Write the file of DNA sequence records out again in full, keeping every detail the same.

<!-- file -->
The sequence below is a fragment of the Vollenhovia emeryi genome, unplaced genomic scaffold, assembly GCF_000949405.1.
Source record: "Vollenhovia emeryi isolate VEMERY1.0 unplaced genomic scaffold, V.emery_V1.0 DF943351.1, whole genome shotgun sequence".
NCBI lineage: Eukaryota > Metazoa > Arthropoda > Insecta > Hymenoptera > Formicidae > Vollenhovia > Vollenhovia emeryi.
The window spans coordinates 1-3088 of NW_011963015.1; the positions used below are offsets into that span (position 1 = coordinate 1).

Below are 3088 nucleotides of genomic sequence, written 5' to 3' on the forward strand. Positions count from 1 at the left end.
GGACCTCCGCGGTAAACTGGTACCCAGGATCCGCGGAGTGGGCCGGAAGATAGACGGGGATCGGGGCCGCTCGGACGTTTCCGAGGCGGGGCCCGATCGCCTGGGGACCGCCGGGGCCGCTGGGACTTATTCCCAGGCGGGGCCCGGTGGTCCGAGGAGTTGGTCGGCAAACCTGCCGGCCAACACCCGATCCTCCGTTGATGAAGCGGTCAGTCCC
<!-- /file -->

The sequence below is a fragment of the Vollenhovia emeryi genome, unplaced genomic scaffold, assembly GCF_000949405.1.
Source record: "Vollenhovia emeryi isolate VEMERY1.0 unplaced genomic scaffold, V.emery_V1.0 DF943351.1, whole genome shotgun sequence".
NCBI lineage: Eukaryota > Metazoa > Arthropoda > Insecta > Hymenoptera > Formicidae > Vollenhovia > Vollenhovia emeryi.
The window spans coordinates 1-3088 of NW_011963015.1; the positions used below are offsets into that span (position 1 = coordinate 1).

Below are 3088 nucleotides of genomic sequence, written 5' to 3' on the forward strand. Positions count from 1 at the left end.
GGACCTCCGCGGTAAACTGGTACCCAGGATCCGCGGAGTGGGCCGGAAGATAGACGGGGATCGGGGCCGCTCGGACGTTTCCGAGGCGGGGCCCGATCGCCTGGGGACCGCCGGGGCCGCTGGGACTTATTCCCAGGCGGGGCCCGGTGGTCCGAGGAGTTGGTCGGCAAACCTGCCGGCCAACACCCGATCCTCCGTTGATGAAGCGGTCAGTCCC